HSBC: Aging Populations Hurt the Growth Rate in More Ways Than You Probably Realize
The graying of the globe—and advanced economies in particular—leaves economic growth caught between a rock and a hard place.
The direct negative impact of aging populations on growth has been well discussed, but economists at HSBC delve into the other channel through which this dynamic can further depress the global economy in a research note published on Monday.
Growth doesn't entail merely hours worked—it's also a function of how much output can be produced per amount of time worked (or, in a word, productivity). And while the retirement of baby boomers constitutes a well-documented elimination of an input to the production process, the structure of population pyramids also augurs for softer productivity growth in the future, argues HSBC Economist James Pomeroy.
Advanced economies haven't been able to generate much in the way of productivity growth since the financial crisis. Over the medium to long term, however, the possibility of robots augmenting and replacing labor's role in the production process offers cause to think that perhaps demographics will not be destiny as far as GDP growth is concerned. What we know about humanity's productivity life cycle and the link between investment and population growth, however, doesn't support these hopes, according to HSBC:
From such advanced economies as the U.S. and Japan to developing countries, such as China and India, the change in the shape of population pyramids is poised to crimp productivity growth over the next decade, HSBC contends.
"The population structure in many economies does not lend itself to an increase in productivity, with a higher share of older (or younger), less productive workers," wrote the economist. "The change is huge, suggesting that the make-up of these populations will be less conducive to productivity growth in the future than it has been in the past."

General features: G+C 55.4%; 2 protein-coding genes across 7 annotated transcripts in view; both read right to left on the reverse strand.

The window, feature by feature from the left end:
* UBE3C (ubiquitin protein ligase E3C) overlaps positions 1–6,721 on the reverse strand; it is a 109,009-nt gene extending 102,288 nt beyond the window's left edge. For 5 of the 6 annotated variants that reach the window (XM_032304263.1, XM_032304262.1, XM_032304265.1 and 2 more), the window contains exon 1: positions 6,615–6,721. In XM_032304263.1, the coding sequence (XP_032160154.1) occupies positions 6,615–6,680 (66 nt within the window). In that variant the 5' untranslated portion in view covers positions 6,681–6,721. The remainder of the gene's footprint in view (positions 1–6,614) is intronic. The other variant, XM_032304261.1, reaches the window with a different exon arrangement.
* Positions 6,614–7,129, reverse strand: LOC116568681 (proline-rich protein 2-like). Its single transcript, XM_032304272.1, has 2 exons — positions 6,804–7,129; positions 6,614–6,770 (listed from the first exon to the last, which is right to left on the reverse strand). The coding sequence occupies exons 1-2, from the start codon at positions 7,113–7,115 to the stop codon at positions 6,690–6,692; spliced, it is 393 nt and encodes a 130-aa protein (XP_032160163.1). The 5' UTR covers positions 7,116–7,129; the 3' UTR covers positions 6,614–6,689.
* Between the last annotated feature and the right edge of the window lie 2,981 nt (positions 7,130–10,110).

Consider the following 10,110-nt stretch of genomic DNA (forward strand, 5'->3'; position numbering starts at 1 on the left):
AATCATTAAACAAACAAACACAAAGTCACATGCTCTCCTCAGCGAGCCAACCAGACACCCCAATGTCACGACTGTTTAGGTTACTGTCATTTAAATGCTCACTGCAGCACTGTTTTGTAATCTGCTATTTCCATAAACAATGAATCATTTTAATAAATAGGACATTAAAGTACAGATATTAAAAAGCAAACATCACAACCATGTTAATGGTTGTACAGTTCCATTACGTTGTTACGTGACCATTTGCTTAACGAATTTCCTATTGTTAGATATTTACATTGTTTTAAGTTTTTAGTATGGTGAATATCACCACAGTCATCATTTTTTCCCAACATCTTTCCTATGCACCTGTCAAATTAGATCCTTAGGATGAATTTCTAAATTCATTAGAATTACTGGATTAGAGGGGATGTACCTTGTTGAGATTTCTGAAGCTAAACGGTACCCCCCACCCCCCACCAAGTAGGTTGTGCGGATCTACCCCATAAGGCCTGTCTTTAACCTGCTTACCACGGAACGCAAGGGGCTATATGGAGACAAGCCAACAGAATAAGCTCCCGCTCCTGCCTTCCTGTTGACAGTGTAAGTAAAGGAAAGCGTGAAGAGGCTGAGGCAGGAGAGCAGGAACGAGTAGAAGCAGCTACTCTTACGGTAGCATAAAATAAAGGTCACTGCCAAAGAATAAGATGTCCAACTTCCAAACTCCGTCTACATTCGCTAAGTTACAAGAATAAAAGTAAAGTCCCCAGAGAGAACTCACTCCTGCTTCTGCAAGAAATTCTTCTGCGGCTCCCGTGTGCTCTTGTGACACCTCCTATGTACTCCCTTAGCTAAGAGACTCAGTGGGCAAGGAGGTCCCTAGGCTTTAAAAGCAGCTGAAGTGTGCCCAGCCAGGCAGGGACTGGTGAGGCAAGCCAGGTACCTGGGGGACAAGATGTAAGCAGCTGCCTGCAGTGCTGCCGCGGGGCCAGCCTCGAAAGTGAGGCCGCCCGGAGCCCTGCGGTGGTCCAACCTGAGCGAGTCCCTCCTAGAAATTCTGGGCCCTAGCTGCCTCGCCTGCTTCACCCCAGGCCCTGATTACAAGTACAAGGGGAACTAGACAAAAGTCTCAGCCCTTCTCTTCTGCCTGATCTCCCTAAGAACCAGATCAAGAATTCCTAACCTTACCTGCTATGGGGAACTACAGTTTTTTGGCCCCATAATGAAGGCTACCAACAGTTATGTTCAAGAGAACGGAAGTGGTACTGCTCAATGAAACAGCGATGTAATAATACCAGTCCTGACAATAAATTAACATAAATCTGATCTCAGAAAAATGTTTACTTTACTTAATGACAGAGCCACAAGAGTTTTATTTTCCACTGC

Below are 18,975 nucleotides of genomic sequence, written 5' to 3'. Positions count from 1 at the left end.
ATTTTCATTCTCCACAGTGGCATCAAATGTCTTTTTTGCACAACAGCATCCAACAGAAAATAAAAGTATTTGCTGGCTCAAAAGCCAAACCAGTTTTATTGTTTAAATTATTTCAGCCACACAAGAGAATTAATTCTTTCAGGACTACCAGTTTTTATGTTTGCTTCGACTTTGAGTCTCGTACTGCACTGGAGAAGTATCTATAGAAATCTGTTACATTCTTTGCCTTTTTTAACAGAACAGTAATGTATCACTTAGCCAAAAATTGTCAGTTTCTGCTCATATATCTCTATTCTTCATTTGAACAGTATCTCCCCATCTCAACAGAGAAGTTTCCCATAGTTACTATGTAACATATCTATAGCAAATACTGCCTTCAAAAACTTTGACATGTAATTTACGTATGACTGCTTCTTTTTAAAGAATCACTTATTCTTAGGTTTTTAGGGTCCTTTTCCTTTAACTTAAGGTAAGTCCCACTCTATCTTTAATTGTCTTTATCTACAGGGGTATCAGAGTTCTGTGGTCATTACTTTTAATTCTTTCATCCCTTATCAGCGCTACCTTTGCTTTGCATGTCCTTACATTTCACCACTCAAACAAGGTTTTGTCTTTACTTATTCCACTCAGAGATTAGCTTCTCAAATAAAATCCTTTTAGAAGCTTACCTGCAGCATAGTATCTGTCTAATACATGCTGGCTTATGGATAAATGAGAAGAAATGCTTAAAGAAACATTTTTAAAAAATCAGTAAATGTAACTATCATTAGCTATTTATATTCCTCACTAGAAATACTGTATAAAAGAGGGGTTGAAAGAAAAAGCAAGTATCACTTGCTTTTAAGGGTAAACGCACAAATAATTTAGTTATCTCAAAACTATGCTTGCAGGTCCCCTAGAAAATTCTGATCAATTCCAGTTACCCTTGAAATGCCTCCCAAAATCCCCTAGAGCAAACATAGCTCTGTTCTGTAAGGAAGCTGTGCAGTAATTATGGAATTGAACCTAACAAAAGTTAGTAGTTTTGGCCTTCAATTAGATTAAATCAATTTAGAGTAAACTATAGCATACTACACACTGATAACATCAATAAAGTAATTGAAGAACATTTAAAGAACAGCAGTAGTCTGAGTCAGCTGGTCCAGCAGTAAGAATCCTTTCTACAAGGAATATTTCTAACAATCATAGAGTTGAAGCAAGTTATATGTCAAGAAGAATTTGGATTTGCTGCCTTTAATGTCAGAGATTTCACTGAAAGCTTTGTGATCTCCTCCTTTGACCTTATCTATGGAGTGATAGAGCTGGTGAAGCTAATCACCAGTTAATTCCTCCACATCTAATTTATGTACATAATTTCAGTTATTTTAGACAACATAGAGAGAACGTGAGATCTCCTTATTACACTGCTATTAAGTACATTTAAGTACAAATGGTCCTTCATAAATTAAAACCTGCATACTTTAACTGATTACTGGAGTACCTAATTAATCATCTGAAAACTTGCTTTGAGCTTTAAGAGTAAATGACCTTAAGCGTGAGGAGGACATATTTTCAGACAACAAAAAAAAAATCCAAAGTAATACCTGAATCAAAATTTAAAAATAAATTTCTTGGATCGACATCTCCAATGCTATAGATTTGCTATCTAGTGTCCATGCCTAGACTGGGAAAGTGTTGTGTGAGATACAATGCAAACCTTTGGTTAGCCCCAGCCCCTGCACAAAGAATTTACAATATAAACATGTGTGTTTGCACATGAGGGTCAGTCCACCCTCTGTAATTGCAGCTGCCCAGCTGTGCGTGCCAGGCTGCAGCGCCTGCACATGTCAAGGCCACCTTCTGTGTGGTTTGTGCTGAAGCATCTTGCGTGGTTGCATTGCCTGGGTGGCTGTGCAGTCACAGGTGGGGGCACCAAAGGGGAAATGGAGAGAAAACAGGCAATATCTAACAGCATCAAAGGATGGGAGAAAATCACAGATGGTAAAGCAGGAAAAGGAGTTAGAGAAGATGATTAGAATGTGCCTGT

Pomeroy adds that along with peak productivity, the 45- to 54-year-old age bracket also boasts the highest consumer spending in the U.S. People aging out of this category present another channel by which the graying process will drag on growth. And health care, a segment that will be in high demand among the elderly, is a sector with notoriously poor productivity growth.
Investment growth, meanwhile, tends to track the growth of the labor force rather closely:
It would likely take a breakdown in this historical relationship—in which capital supplanted rather than complemented labor—to allow for the possibility that productivity growth could offset the deleterious effect of lower hours worked on GDP.
"Unless something changes and we see more investment from either public or private sources, the rest of the developed world may succumb to a similar fate to Europe today, where the dearth of investment is hampering output growth," concludes Pomeroy.
The dominant role that services play in advanced economies does mean, however, that they will likely be less afflicted by an age-induced productivity stupor than their emerging market counterparts.
"Empirical studies suggest that productivity is less influenced by age in office-type work than in manufacturing plants, and so developed markets, with a much higher share of the economy in services, should be better prepared to maintain productivity as the population ages," the economist wrote.
The composition of employment in China, which is heavily tilted toward primary and secondary industries, therefore underscores the urgency and necessity of reorienting growth toward domestic drivers.
All these indirect effects of the aging population threaten to weigh on the global economy's top speed for decades to come, warns HSBC.